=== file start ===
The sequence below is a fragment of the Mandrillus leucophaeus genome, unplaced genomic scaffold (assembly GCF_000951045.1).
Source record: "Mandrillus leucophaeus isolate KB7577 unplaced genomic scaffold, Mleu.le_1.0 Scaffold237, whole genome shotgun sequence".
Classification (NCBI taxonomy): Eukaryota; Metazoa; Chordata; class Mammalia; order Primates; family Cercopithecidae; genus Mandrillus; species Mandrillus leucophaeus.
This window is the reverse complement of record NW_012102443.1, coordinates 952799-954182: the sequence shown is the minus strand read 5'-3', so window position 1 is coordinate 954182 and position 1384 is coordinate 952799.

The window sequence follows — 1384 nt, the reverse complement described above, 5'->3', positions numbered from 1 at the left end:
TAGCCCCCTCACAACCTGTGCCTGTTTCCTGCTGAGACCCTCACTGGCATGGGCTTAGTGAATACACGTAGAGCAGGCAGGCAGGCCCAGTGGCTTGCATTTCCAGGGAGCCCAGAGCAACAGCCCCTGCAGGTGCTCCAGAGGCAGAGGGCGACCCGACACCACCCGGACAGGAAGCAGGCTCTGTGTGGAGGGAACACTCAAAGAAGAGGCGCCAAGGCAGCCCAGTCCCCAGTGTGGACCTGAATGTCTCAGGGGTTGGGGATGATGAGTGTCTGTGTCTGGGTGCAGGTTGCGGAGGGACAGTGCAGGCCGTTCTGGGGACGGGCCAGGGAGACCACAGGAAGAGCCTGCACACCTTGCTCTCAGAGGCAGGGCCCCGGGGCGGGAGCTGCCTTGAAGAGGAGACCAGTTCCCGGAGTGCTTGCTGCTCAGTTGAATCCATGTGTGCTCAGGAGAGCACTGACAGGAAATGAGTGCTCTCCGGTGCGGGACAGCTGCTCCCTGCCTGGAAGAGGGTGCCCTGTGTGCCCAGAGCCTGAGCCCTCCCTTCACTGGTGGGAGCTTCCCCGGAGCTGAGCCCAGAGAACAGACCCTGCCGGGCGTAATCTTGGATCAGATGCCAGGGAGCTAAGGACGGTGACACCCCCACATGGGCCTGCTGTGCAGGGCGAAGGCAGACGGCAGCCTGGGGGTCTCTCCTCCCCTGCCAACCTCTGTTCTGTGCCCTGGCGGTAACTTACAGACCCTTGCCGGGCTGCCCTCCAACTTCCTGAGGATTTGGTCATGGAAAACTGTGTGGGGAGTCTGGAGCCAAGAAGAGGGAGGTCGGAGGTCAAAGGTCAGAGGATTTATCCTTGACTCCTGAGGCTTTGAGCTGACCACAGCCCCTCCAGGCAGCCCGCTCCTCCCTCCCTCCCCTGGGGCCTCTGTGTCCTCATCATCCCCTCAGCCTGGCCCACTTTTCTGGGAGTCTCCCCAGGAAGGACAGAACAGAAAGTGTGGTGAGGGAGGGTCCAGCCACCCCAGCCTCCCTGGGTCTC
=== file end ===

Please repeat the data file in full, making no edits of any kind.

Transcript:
The sequence below is a fragment of the Mandrillus leucophaeus genome, unplaced genomic scaffold (assembly GCF_000951045.1).
Source record: "Mandrillus leucophaeus isolate KB7577 unplaced genomic scaffold, Mleu.le_1.0 Scaffold237, whole genome shotgun sequence".
Classification (NCBI taxonomy): Eukaryota; Metazoa; Chordata; class Mammalia; order Primates; family Cercopithecidae; genus Mandrillus; species Mandrillus leucophaeus.
This window is the reverse complement of record NW_012102443.1, coordinates 952799-954182: the sequence shown is the minus strand read 5'-3', so window position 1 is coordinate 954182 and position 1384 is coordinate 952799.

The window sequence follows — 1384 nt, the reverse complement described above, 5'->3', positions numbered from 1 at the left end:
TAGCCCCCTCACAACCTGTGCCTGTTTCCTGCTGAGACCCTCACTGGCATGGGCTTAGTGAATACACGTAGAGCAGGCAGGCAGGCCCAGTGGCTTGCATTTCCAGGGAGCCCAGAGCAACAGCCCCTGCAGGTGCTCCAGAGGCAGAGGGCGACCCGACACCACCCGGACAGGAAGCAGGCTCTGTGTGGAGGGAACACTCAAAGAAGAGGCGCCAAGGCAGCCCAGTCCCCAGTGTGGACCTGAATGTCTCAGGGGTTGGGGATGATGAGTGTCTGTGTCTGGGTGCAGGTTGCGGAGGGACAGTGCAGGCCGTTCTGGGGACGGGCCAGGGAGACCACAGGAAGAGCCTGCACACCTTGCTCTCAGAGGCAGGGCCCCGGGGCGGGAGCTGCCTTGAAGAGGAGACCAGTTCCCGGAGTGCTTGCTGCTCAGTTGAATCCATGTGTGCTCAGGAGAGCACTGACAGGAAATGAGTGCTCTCCGGTGCGGGACAGCTGCTCCCTGCCTGGAAGAGGGTGCCCTGTGTGCCCAGAGCCTGAGCCCTCCCTTCACTGGTGGGAGCTTCCCCGGAGCTGAGCCCAGAGAACAGACCCTGCCGGGCGTAATCTTGGATCAGATGCCAGGGAGCTAAGGACGGTGACACCCCCACATGGGCCTGCTGTGCAGGGCGAAGGCAGACGGCAGCCTGGGGGTCTCTCCTCCCCTGCCAACCTCTGTTCTGTGCCCTGGCGGTAACTTACAGACCCTTGCCGGGCTGCCCTCCAACTTCCTGAGGATTTGGTCATGGAAAACTGTGTGGGGAGTCTGGAGCCAAGAAGAGGGAGGTCGGAGGTCAAAGGTCAGAGGATTTATCCTTGACTCCTGAGGCTTTGAGCTGACCACAGCCCCTCCAGGCAGCCCGCTCCTCCCTCCCTCCCCTGGGGCCTCTGTGTCCTCATCATCCCCTCAGCCTGGCCCACTTTTCTGGGAGTCTCCCCAGGAAGGACAGAACAGAAAGTGTGGTGAGGGAGGGTCCAGCCACCCCAGCCTCCCTGGGTCTC